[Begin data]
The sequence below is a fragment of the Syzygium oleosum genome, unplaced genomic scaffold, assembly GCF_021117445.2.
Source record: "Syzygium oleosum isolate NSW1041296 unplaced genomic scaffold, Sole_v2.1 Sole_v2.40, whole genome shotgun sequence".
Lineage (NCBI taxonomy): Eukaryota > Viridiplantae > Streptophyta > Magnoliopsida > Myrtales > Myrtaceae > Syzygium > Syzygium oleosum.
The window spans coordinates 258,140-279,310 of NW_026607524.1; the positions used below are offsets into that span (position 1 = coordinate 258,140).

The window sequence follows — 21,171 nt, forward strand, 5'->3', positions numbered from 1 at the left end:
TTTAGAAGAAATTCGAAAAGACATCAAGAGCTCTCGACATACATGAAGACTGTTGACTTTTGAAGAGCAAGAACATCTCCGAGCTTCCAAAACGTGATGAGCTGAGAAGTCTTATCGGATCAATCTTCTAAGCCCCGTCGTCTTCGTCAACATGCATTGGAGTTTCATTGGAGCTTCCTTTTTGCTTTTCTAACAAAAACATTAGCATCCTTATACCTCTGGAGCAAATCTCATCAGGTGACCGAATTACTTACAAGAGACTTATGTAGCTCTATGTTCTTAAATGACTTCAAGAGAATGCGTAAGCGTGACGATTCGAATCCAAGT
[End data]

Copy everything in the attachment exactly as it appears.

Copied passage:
The sequence below is a fragment of the Syzygium oleosum genome, unplaced genomic scaffold, assembly GCF_021117445.2.
Source record: "Syzygium oleosum isolate NSW1041296 unplaced genomic scaffold, Sole_v2.1 Sole_v2.40, whole genome shotgun sequence".
Lineage (NCBI taxonomy): Eukaryota > Viridiplantae > Streptophyta > Magnoliopsida > Myrtales > Myrtaceae > Syzygium > Syzygium oleosum.
The window spans coordinates 258,140-279,310 of NW_026607524.1; the positions used below are offsets into that span (position 1 = coordinate 258,140).

The window sequence follows — 21,171 nt, forward strand, 5'->3', positions numbered from 1 at the left end:
TTTAGAAGAAATTCGAAAAGACATCAAGAGCTCTCGACATACATGAAGACTGTTGACTTTTGAAGAGCAAGAACATCTCCGAGCTTCCAAAACGTGATGAGCTGAGAAGTCTTATCGGATCAATCTTCTAAGCCCCGTCGTCTTCGTCAACATGCATTGGAGTTTCATTGGAGCTTCCTTTTTGCTTTTCTAACAAAAACATTAGCATCCTTATACCTCTGGAGCAAATCTCATCAGGTGACCGAATTACTTACAAGAGACTTATGTAGCTCTATGTTCTTAAATGACTTCAAGAGAATGCGTAAGCGTGACGATTCGAATCCAAGT